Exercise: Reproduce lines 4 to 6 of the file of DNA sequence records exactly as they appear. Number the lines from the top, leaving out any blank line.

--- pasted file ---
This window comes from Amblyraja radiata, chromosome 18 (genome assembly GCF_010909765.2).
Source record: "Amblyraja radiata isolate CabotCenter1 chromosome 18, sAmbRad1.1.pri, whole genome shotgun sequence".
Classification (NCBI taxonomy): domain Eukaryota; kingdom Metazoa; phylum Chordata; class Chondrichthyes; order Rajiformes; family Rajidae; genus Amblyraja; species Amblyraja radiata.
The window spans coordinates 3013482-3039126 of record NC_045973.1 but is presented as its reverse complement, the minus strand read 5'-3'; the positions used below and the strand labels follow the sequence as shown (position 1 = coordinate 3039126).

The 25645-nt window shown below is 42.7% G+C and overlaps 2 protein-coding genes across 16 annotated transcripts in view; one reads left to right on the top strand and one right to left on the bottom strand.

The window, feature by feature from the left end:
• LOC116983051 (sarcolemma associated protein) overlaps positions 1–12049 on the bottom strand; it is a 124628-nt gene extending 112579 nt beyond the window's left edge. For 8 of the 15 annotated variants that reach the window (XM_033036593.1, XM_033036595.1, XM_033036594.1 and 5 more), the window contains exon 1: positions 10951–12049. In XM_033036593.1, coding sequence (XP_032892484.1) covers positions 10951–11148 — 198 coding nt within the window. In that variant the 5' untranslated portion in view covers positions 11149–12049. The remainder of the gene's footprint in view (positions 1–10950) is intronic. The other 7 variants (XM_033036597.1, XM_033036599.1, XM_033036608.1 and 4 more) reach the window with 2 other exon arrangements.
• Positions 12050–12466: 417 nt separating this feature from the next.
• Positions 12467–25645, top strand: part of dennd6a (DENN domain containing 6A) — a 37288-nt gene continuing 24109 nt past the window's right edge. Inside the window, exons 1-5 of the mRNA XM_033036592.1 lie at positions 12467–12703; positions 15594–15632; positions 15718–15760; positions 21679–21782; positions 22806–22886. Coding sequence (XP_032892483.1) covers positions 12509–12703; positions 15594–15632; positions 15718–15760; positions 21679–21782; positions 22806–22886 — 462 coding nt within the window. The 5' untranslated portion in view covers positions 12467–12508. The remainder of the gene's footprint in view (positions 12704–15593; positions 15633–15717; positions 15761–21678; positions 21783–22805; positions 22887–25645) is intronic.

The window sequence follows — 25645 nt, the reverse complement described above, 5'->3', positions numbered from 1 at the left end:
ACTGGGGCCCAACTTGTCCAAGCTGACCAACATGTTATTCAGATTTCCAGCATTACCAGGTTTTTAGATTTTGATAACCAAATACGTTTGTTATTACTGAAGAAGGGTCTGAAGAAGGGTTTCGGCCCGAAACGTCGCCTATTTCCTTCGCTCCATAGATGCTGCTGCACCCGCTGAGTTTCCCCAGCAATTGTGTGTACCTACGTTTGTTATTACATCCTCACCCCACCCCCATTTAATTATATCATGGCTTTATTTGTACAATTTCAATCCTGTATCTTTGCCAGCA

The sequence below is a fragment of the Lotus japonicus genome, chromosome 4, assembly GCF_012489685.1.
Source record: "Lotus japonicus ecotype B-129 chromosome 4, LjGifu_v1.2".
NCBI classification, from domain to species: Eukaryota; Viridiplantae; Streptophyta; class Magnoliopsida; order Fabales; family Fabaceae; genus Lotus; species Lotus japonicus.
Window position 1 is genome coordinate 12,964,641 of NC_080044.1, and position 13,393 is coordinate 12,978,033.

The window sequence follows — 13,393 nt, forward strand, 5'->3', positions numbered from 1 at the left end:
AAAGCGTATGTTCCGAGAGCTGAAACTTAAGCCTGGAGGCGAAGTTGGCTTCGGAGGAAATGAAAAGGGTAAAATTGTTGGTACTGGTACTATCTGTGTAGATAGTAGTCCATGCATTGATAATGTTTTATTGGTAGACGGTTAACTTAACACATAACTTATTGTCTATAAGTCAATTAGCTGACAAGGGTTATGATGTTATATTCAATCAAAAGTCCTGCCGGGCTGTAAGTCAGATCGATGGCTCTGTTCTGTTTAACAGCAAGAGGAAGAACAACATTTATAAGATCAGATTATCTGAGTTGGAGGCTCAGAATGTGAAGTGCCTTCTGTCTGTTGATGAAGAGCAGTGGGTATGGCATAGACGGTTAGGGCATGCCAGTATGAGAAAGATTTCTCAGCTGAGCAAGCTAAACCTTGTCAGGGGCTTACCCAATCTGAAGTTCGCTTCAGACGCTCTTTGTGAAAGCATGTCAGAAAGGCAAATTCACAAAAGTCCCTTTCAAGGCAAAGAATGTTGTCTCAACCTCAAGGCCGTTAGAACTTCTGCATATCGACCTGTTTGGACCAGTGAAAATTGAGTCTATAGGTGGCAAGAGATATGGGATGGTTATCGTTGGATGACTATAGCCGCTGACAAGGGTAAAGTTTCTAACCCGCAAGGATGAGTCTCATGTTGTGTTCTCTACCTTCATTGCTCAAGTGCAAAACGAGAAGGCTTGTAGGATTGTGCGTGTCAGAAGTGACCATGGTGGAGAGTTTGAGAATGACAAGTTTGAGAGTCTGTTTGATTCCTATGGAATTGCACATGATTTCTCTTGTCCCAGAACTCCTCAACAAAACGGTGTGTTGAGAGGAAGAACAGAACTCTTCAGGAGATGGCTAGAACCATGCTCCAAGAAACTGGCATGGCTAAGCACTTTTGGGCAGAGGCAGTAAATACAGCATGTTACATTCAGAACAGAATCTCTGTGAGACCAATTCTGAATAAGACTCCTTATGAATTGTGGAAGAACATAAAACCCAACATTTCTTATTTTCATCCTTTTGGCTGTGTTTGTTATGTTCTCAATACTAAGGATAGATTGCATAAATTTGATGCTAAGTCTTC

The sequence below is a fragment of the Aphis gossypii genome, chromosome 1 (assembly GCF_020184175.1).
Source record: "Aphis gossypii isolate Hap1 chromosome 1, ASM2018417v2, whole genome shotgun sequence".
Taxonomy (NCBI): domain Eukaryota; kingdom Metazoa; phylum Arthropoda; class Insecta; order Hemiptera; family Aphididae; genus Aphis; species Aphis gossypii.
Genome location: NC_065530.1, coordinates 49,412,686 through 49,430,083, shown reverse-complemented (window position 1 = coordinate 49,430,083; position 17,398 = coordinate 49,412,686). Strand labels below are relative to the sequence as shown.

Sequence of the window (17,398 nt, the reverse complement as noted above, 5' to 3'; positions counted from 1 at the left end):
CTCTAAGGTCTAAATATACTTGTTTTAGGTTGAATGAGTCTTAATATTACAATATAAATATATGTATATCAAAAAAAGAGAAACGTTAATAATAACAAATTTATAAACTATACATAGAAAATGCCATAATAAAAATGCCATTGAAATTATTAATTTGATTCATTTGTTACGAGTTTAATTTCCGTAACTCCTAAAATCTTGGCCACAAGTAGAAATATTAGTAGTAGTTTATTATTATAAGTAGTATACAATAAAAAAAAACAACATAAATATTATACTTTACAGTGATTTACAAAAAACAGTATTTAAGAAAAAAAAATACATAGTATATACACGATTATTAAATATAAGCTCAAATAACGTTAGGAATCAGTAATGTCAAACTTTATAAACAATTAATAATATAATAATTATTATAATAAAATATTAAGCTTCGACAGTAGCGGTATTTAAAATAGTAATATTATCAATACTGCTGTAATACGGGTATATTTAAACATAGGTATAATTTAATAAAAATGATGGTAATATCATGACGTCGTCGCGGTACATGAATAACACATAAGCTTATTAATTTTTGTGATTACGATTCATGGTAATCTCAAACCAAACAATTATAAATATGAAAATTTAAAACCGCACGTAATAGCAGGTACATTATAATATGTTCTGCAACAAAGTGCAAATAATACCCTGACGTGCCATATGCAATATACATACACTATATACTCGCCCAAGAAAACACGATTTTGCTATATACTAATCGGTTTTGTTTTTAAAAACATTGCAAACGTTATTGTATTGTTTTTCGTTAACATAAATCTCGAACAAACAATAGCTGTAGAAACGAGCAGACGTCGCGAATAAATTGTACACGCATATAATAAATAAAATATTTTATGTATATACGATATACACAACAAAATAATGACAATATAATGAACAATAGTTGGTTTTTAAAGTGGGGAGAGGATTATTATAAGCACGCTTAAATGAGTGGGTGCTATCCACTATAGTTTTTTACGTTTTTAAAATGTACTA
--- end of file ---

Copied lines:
The window spans coordinates 3013482-3039126 of record NC_045973.1 but is presented as its reverse complement, the minus strand read 5'-3'; the positions used below and the strand labels follow the sequence as shown (position 1 = coordinate 3039126).

The 25645-nt window shown below is 42.7% G+C and overlaps 2 protein-coding genes across 16 annotated transcripts in view; one reads left to right on the top strand and one right to left on the bottom strand.

The window, feature by feature from the left end: